Louis Chartrand


Postdoctoral Associate in the Department of History and Philosophy of Science at the University of Pittsburgh.

His work aims at exploiting text mining tools to model knowledge formation and evolution for the purpose of conceptual analysis.


Representative Publications:

Chartrand, L., Meunier, J.-G., Chartier, J.-F., Pulizzotto, D., López González, J. A., Livadaru, A., Un algorithme pour extraire les segments qui expriment un concept – premières expérimentations, in Hébert, L. (ed.), Applied Semantics, Special Issue: Applied Semiotics, Applicable Semiotics: New Methods / Sémantiques appliquées, numéro spécial : Sémiotique appliquée, sémiotique applicable: nouvelles méthodes, n°26, 2018, p. 108-124.

Chartier, J.-F., Pulizzotto, D., Chartrand, L. et Meunier, J.-G, A Data-Driven Computational Semiotics: The Semantic Vector Space of Magritte’s Artworks, Semiotica, Special issue on Meaningful Data.

Chartrand, L., Agencéité et responsabilité des agents artificiels dans un monde de connaissances, Éthique publique, vol.19, n°2, 2017.

Chartrand, L., Cheung, J., Bouguessa, M., Detecting Large Concept Extensions, International Conference on Machine Learning and Data Mining in Pattern Recognition, 2017.

Chartrand, L., Meunier, J.-G., Peindre Magritte avec des mots: analyse conceptuelle dans l’œuvre de Magritte à l’aide d’un corpus de descripteurs sémiotiques, Cahiers de l'ISC, n°5, 2015.

David Rose


McDonnell Postdoctoral Fellow in the Philosophy, Neuroscience and Psychology Program at Washington University, St. Louis.

He currently works on issues at the intersection of cognitive science and metaphysics and cognitive science and epistemology.


Rose, D. (2017). Folk Intuitions of Actual Causation: A Two-Pronged Debunking Explanation. Philosophical Studies 174, 1323-1361.

Rose, D., Schaffer, J. (2017). Folk Mereology is Teleological. Noûs 51, 238-270.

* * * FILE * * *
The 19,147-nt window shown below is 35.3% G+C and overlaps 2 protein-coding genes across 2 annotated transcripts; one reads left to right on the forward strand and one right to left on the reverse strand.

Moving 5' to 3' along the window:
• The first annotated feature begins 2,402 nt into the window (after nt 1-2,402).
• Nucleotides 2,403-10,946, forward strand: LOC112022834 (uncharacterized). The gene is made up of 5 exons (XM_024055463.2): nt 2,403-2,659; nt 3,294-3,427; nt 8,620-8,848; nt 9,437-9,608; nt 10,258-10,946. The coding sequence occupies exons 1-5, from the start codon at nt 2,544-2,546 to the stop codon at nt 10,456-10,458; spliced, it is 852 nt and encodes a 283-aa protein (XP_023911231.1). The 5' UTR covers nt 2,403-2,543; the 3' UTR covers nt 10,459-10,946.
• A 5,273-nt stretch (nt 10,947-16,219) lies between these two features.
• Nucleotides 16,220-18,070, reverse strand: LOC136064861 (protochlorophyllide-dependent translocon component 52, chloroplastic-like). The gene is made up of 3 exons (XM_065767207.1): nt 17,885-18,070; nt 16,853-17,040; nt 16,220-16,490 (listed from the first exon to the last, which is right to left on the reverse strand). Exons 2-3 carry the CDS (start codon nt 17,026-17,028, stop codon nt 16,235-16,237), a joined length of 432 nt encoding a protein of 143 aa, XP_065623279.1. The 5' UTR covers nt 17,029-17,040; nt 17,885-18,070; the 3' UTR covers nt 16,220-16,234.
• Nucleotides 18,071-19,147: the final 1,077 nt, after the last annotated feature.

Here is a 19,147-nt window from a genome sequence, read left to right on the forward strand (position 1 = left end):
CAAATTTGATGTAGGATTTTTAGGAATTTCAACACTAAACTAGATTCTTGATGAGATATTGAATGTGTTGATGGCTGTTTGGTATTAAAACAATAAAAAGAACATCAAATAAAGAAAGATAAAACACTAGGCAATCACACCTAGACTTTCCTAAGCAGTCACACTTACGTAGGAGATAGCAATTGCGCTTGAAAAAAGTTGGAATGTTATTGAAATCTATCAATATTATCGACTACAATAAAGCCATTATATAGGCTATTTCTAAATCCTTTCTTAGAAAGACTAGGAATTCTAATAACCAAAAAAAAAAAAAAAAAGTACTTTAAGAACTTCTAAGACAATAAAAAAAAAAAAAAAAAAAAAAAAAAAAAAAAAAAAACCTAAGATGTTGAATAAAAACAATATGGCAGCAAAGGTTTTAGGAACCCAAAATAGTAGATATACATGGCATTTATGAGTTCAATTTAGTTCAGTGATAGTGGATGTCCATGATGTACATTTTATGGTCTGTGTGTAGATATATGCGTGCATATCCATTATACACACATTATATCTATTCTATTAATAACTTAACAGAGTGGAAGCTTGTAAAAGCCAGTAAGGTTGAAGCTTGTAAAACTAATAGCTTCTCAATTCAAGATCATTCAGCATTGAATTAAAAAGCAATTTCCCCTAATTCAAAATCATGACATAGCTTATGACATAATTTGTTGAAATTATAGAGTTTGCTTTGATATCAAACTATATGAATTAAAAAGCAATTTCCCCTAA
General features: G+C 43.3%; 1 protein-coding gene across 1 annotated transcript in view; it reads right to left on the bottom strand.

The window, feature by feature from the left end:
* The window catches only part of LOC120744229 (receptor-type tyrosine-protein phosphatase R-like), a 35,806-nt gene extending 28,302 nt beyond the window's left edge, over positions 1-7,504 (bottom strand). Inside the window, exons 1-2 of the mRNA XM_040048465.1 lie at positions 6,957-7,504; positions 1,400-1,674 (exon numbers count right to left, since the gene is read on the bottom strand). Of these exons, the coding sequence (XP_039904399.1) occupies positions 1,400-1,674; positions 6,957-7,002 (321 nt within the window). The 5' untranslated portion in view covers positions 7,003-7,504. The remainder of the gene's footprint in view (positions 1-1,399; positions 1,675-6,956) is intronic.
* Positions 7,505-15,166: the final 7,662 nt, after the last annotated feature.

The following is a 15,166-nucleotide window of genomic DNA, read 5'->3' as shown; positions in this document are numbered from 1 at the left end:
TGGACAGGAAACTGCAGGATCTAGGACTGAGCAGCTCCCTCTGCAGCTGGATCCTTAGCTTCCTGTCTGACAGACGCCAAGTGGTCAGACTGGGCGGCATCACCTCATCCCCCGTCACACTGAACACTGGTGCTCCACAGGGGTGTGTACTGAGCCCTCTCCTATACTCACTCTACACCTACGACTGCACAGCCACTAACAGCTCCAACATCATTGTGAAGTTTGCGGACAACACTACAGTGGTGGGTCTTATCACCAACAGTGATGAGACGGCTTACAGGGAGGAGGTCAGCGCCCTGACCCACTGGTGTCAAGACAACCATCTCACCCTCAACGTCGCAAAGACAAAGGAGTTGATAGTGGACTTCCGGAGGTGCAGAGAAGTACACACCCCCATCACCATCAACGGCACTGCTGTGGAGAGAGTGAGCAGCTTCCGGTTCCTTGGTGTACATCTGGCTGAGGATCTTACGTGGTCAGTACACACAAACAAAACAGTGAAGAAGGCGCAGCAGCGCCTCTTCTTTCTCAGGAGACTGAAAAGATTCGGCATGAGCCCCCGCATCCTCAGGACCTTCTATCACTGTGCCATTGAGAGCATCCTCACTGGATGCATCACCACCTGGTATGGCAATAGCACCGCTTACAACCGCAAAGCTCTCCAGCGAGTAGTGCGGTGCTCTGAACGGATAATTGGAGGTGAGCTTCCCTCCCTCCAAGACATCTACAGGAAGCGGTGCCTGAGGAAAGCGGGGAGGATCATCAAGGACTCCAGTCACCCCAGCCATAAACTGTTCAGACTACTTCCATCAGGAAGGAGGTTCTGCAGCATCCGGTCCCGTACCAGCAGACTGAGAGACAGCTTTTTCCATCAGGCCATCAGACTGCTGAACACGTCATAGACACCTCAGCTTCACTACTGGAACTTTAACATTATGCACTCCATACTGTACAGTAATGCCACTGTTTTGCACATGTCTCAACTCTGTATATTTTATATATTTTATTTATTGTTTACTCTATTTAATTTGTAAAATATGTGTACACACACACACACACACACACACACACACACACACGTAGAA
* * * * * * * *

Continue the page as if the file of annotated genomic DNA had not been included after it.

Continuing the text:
Rose, D., Buckwalter, W., & Nichols, S. (2017). Neuroscientific Prediction and the
Intrusion of Intuitive Metaphysics. Cognitive Science 41(2), 482-502.

Rose, D. (2105). Belief is Prior to Knowledge. Episteme 12, 385-399.

Rose, D. (2015). Persistence Through Function Preservation. Synthese 192, 97-146.

Wesley Buckwalter

Incoming Presidential Fellow and permanent faculty at the University of Manchester

He specializes in epistemology, cognitive science, and moral psychology. A unifying theme of his research in these areas has been to study phenomenon such as knowledge, belief, delusion, consciousness, ability, luck, morality, expertise, and biases in light of pragmatic factors that arise in the course of practical reasoning and decision-making important for our everyday lives. He has published over thirty articles, entries, and chapters on these topics, which have been cited over 1,000 times. He has been awarded a Banting Fellowship through The Social Sciences and Humanities Research Council of Canada.



Representative Publications:

Buckwalter, W. Epistemic Contextualism and Linguistic Behavior. (2017). Handbook of Epistemic Contextualism. Ed. Ichikawa, J. J. Routledge.

Buckwalter, W. (2016). Intuition Fail: Philosophical Activity and the Limits of Expertise. Philosophy and Phenomenological Research 92(2), 378-410.

Buckwalter, W., Rose, D, & Turri, J. (2015). Belief through Thick and Thin. Noûs 49(4), 748 -775.

Buckwalter, W., Turri, J. (2015). Inability and Obligation in Moral Judgment. PLoS ONE 10(8), e0136589.

Buckwalter, W., & Schaffer, J. (2015). Knowledge, Stakes, and Mistakes. Noûs 49 (2): 201- 234.

Buckwalter, W. (2014). Factive Verbs and Protagonist Projection. Episteme 11 (4): 391- 409.

Buckwalter, W., & Turri, J. (2014). Telling, Showing and Knowing: A Unified Theory of Pedagogical Norms. Analysis 74 (1): 16-20.